The Springboks And Wallabies Shared More Than Pain In Perth

Louis van Schalkwyk

Louis van Schalkwyk

Louis is an avid analyst of all things rugby and enjoys writing about the ins and outs of where the sport is going and has come from, especially regarding teams from his native country, South Africa.
Louis van Schalkwyk

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There’s nothing worse than a draw.

The sensation of it is somewhere between surprise, confusion and the taste left in your mouth after being forced to kiss someone else’s baby.

During the post-match interviews South African captain Eben Etzebeth’s face resembled that of the lass from The Exorcist and one could hardly blame him for giving one-word answers while palming off yet another dollop of ridiculously constructed questions flung out by the Aussie commentators. It told the story of a Test match between two teams in very different stages of their attempts to rise from the ashes.

Australia should probably feel the most sheepish after almost causing the upset of the decade last weekend, only to fall flat against a disjointed Bok team. They had their boomerangs polished on both sides regarding territory and possession, yet failed to capitalise in a match that essentially was theirs for the taking. One can’t help but wonder exactly how many desperate calls Cheika has made to David Pocock this year, as the Wallabies are rather short on “on-field conviction” at the moment. Don’t get me wrong, Hooper handles himself well but he lacks that extra gear his old captain brought to the Wallaby-team.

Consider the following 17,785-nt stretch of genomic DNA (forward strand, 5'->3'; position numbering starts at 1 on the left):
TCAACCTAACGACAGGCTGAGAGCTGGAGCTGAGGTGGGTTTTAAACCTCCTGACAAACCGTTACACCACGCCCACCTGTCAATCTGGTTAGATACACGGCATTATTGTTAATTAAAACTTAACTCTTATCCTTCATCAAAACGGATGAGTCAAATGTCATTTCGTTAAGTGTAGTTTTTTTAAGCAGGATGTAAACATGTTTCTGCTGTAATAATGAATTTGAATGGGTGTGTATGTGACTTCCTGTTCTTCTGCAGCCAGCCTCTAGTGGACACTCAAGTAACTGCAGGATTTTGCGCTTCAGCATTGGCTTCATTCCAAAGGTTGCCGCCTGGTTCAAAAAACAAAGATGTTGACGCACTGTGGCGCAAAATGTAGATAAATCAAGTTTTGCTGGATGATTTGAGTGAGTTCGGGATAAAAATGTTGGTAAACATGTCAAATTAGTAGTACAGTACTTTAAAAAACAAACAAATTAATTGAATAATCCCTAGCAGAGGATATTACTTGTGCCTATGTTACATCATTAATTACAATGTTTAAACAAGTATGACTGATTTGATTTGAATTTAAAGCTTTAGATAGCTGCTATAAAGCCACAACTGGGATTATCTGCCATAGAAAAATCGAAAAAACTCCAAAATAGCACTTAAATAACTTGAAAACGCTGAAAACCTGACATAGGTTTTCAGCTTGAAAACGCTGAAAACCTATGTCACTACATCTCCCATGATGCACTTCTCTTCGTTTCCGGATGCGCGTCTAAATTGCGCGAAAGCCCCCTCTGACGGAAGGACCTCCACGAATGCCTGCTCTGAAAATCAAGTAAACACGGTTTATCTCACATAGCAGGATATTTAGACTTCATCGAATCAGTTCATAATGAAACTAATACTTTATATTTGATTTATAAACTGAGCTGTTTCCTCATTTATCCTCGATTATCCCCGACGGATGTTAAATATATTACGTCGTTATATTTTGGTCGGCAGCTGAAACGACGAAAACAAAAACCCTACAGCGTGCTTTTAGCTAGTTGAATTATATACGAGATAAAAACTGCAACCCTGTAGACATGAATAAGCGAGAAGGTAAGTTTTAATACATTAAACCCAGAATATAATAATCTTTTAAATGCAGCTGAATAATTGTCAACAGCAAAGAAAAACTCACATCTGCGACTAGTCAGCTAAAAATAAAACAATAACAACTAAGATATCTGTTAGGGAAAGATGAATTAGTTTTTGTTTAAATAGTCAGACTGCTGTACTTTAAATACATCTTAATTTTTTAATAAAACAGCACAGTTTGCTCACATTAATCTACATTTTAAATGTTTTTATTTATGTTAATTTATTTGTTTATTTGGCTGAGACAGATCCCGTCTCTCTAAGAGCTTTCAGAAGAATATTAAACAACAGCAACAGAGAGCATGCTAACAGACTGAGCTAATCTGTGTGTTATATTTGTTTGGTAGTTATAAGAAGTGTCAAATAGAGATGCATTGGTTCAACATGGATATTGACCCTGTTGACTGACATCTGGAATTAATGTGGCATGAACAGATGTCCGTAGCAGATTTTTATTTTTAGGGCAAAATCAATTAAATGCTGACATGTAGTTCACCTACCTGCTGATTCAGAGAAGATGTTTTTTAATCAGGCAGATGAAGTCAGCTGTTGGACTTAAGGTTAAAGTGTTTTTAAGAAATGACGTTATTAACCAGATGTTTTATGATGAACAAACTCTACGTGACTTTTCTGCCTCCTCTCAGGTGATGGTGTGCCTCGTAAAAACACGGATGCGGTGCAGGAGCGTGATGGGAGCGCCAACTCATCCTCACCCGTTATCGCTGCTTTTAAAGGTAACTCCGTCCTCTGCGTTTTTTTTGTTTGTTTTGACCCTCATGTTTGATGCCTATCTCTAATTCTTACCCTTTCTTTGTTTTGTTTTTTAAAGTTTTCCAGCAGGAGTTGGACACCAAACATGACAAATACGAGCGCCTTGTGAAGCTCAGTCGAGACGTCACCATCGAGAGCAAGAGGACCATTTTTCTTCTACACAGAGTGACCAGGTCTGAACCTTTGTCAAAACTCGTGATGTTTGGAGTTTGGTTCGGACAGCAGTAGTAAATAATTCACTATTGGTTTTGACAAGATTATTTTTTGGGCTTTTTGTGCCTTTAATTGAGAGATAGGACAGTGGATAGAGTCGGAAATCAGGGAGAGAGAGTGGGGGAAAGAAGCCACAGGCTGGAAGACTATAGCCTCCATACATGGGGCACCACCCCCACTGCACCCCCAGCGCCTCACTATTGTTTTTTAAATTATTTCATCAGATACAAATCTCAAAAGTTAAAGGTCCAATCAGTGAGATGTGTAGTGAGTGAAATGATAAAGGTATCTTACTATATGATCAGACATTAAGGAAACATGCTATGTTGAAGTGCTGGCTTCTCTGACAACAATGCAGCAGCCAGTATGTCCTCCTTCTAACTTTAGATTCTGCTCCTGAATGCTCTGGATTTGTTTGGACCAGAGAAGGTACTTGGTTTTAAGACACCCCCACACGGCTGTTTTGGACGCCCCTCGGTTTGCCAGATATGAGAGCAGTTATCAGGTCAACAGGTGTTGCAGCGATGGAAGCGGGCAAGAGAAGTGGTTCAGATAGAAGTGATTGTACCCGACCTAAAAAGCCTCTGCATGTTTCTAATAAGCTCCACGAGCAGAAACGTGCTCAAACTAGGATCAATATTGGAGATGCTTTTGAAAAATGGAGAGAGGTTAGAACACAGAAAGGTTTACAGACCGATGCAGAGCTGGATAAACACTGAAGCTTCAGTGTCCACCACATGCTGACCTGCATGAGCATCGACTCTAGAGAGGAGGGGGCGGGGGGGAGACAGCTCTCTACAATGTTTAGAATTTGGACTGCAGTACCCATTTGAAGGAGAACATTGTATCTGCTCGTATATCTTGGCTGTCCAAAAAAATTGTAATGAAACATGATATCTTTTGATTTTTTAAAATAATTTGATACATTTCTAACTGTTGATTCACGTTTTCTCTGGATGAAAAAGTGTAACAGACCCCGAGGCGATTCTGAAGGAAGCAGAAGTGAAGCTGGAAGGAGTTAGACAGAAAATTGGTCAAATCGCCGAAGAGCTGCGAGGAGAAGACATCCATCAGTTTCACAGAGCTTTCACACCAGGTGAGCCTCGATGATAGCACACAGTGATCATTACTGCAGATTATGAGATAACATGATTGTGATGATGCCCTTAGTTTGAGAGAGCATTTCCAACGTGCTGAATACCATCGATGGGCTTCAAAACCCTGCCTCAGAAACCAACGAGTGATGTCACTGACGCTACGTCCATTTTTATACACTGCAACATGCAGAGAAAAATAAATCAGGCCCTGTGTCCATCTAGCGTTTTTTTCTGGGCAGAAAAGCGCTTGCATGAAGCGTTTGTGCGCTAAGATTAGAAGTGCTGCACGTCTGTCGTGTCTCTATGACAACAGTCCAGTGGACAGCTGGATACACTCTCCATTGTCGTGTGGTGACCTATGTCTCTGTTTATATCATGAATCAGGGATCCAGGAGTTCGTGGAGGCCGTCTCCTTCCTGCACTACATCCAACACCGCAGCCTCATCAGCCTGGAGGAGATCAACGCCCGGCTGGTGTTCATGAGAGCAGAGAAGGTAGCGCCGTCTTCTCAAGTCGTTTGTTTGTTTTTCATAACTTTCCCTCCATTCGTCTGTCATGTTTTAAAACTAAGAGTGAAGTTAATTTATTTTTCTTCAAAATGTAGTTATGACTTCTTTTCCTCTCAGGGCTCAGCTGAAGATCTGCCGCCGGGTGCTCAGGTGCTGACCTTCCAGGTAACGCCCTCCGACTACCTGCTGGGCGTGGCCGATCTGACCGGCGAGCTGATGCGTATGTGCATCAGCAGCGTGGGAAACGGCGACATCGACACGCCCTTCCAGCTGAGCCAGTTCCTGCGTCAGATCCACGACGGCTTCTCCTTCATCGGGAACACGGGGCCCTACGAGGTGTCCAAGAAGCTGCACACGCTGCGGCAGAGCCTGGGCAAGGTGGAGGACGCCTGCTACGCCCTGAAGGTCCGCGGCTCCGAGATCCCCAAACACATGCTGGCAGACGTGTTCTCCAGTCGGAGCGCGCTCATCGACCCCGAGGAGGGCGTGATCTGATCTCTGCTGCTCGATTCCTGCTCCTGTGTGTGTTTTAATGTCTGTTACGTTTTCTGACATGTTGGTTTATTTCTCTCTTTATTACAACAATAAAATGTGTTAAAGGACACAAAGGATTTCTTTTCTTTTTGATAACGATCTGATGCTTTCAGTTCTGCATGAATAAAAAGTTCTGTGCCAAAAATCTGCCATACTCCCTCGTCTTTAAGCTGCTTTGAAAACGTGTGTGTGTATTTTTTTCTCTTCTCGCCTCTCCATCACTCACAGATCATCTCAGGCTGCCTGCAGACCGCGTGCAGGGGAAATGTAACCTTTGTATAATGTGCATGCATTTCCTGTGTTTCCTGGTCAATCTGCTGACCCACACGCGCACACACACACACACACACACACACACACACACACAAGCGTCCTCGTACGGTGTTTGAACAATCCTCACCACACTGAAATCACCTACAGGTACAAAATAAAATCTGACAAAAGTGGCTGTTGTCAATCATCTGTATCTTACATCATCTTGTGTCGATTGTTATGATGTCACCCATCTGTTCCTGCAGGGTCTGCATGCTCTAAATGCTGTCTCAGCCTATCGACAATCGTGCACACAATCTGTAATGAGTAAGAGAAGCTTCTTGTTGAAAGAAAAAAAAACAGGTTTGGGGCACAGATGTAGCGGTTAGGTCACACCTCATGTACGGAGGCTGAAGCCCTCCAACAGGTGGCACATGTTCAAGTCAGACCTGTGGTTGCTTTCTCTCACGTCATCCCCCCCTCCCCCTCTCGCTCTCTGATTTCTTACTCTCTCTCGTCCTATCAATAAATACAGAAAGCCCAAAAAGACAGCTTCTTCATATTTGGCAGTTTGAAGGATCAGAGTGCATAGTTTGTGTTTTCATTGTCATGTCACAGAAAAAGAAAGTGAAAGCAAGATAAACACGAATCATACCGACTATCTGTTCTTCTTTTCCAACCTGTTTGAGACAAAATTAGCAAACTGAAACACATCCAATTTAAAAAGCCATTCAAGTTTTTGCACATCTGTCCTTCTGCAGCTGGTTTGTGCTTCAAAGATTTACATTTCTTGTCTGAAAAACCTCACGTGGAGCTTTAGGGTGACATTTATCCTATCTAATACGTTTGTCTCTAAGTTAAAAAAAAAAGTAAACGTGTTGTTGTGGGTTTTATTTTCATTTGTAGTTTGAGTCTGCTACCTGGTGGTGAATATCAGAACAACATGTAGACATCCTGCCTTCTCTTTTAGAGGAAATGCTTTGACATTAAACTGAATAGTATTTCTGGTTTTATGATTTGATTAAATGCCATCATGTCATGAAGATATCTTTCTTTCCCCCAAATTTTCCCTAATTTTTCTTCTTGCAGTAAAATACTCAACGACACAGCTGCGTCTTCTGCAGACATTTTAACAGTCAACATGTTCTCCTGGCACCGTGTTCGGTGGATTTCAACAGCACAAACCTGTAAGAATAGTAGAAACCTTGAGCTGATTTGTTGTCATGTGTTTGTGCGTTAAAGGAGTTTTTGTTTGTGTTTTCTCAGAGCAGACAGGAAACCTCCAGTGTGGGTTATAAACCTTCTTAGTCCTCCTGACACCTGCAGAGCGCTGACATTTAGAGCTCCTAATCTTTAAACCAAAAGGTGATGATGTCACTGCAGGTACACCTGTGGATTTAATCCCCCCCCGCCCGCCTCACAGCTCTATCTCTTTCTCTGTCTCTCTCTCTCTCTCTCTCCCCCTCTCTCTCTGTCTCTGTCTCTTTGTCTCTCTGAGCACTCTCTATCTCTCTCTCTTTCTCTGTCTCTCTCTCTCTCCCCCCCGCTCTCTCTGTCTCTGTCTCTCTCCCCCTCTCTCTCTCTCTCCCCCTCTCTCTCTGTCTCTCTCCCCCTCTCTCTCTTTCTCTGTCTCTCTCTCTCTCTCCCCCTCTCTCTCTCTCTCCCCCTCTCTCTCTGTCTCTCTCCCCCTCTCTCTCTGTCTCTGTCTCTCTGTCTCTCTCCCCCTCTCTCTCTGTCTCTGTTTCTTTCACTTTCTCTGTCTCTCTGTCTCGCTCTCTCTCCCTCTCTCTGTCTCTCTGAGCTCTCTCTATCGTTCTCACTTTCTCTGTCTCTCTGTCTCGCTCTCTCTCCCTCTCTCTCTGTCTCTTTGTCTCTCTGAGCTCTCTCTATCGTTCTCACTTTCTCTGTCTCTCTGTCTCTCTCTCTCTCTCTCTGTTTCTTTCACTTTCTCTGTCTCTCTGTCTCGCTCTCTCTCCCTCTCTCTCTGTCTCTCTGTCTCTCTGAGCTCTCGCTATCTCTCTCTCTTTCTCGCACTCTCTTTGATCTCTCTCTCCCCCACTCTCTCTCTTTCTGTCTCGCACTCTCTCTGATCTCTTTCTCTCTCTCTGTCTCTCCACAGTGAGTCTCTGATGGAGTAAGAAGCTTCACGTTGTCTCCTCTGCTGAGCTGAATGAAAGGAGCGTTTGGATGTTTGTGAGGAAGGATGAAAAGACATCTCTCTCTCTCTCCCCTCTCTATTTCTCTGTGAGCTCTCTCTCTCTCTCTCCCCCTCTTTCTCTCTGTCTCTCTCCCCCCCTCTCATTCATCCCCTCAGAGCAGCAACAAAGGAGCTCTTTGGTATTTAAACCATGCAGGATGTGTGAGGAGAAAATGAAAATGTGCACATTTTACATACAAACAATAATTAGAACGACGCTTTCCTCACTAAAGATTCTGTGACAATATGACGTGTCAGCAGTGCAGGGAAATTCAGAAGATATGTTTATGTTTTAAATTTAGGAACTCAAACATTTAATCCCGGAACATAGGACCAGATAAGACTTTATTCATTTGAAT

South Africa on the other hand caught themselves off guard when faced with something a bit meatier than their recent French Affair and the currently stagnant force which is Argentina. The Boks looked disorganised in the loose-forwards and the halfbacks were more indecisive than the Brits during Brexit. For all of Jantjies’ flair, flash and fashion-sense he lacks the steadiness and consistency of a test fly-half, especially when put under decent pressure.

Problem is, it’s slim pickings at the moment. Allister Coetzee must be close to a mild stroke every time Elton sports a faint limp during a game and rumour has it he goes to sleep entombed in bubble-wrap. But seriously, the Boks are in an abyss of trouble at 10 with no tried and tested back-up for the Lions’ boy-wonder. The short-lived Curwin Bosch experiment seems to have been unceremoniously dumped onto the back burner and the rugby gods alone know what Handre Pollard will produce once he is free of injury long enough to be unleashed. Time will tell, and the only thing they can focus on now is the mountain of hard work to be completed before tackling the obnoxious toddler which is New Zealand in their own playpen. It’s going to be the shortest week in Allister Coetzee’s life, no doubt. Another pot of coffee, please!

Last but not least, Mr Glen Jackson, often hailed as the “best in the business” seems to have a unique personality trait in the sense that he gets annoyed, in reverse. After scolding both front rows, only four scrums into the match and with the mayhem continuing, he appeared to give up on rectifying the problem for the remainder of the match leaving us mere mortals flabbergasted.

Funny old world, isn’t it?

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